Dower and Maintenance - III
- :Shahid Murtaza Mutahhari
We have mentioned the Islamic point of view regarding dower and its philosophy. Now let us take up the question of maintenance.
It should be kept in mind that like dower, maintenance also has a peculiar form in the Islamic law, and it should not be confused with the practice in the non-Muslim world.
Had Islam allowed man to engage woman to work for him and to appropriate her earnings, the reason why a husband has to maintain his wife would have been evident, for it is clear that if a man exploits another man (or an animal) economically he has to bear his (or its) expenses of life. If a coachman does not give fodder and barley to his horse, it will not carry a load for him.
But Islam has not allowed man to exploit woman. On the other hand, woman has a right to own property and to earn money, and a husband has no right to lay his hands on what belongs to his wife. At the same time, it is incumbent on him to meet the expenses of the family. He has to maintain his wife and children and to bear the expenses in connection with servants, the household etc. For what reason?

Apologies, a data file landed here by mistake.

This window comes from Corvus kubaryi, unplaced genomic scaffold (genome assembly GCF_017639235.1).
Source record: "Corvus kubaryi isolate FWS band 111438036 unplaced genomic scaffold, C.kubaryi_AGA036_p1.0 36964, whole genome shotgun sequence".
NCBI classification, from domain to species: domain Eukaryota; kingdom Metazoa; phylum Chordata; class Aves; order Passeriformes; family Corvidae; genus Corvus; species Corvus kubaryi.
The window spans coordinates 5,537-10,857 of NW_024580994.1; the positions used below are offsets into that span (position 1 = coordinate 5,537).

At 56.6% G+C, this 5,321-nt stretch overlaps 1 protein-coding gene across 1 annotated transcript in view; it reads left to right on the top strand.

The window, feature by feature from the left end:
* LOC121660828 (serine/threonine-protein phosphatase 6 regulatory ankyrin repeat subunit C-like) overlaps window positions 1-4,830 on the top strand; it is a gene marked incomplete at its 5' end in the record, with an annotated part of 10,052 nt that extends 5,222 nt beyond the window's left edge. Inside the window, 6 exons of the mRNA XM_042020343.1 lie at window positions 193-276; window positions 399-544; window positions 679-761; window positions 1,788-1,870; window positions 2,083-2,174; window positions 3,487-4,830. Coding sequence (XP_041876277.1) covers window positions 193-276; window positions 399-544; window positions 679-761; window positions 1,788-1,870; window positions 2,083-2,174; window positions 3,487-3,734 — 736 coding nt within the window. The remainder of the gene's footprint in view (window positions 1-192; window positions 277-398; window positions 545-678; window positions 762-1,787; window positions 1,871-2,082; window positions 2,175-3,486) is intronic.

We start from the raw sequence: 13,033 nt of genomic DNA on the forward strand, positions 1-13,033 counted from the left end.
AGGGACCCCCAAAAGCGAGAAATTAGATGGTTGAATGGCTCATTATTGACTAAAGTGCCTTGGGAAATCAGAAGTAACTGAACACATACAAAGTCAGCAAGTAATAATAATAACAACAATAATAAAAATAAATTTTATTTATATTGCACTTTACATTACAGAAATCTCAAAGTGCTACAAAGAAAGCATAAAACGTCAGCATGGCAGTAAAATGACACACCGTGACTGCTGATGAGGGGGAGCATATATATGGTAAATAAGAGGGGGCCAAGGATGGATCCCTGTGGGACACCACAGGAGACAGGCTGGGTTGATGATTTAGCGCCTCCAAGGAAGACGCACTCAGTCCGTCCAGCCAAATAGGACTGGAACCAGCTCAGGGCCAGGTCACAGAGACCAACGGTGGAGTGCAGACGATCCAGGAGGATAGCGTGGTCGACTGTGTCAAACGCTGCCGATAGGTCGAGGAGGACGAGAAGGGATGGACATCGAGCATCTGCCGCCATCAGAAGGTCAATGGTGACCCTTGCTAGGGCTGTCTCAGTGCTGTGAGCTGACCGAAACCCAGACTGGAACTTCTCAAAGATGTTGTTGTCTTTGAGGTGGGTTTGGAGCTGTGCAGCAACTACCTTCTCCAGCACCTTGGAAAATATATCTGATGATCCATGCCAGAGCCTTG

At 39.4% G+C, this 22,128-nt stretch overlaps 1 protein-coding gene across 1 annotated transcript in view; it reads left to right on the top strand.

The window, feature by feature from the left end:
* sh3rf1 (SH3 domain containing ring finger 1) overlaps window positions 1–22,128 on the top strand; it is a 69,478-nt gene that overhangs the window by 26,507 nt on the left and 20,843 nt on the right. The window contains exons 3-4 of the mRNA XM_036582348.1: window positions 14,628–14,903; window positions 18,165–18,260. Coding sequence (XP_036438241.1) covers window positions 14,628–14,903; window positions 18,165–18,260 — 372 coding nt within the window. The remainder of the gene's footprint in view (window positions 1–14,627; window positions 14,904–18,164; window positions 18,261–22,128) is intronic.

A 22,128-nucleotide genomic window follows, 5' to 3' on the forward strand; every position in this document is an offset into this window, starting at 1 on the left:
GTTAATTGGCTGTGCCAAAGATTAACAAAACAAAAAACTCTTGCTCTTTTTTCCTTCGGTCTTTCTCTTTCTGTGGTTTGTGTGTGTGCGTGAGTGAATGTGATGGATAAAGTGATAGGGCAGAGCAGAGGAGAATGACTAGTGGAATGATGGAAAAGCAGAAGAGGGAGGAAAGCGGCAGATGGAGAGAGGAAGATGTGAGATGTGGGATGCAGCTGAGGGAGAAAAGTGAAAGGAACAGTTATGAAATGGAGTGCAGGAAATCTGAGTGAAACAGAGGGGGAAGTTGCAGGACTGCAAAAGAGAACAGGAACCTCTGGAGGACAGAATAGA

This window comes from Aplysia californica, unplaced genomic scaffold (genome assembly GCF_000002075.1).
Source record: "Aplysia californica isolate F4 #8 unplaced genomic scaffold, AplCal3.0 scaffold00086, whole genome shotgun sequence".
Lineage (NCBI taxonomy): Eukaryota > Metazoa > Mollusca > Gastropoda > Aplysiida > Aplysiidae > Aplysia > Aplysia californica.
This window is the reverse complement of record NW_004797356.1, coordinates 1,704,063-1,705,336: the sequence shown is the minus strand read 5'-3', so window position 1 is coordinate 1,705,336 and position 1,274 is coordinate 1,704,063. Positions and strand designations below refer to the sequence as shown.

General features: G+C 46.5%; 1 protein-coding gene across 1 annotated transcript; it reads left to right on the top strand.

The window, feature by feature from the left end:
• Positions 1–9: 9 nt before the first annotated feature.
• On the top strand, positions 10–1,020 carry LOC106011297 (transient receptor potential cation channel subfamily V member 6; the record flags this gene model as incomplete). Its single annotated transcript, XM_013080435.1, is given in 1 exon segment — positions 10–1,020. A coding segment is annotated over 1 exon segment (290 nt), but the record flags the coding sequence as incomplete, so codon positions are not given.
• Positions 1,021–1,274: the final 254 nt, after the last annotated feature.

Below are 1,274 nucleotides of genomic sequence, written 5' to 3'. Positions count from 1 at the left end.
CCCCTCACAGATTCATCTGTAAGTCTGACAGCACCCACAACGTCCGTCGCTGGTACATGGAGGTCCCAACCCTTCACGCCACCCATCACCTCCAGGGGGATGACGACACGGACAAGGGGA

Unfortunately, people with a Westernised mentality are not prepared in the least to think over such things. They often repeat the same adverse remarks, in the context of Islamic law, which the Europeans justifiably make against their own legal system.
It is perfectly right to say that the maintenance of a wife in the West, up to the beginning of the 19th century, was a sign of the slavery of woman, because there the woman was bound to run the household of her husband gratis, without having any right of owning anything. Obviously in this case whatever food, clothing etc. was given to her was not different from the daily ration of a prisoner or the portion of fodder given to a beast of burden.
However, the case of Islam is quite different. It is a unique system in the world which absolves woman from administering the domestic life of man, gives her complete economic independence, and at the same time exempts her from making any contribution to the family budget. Here we have a different philosophy, which of course, requires our special consideration.
Adapted from the book: "Woman and Her Rights" by: "Shahid Murtaza Mutahhari"
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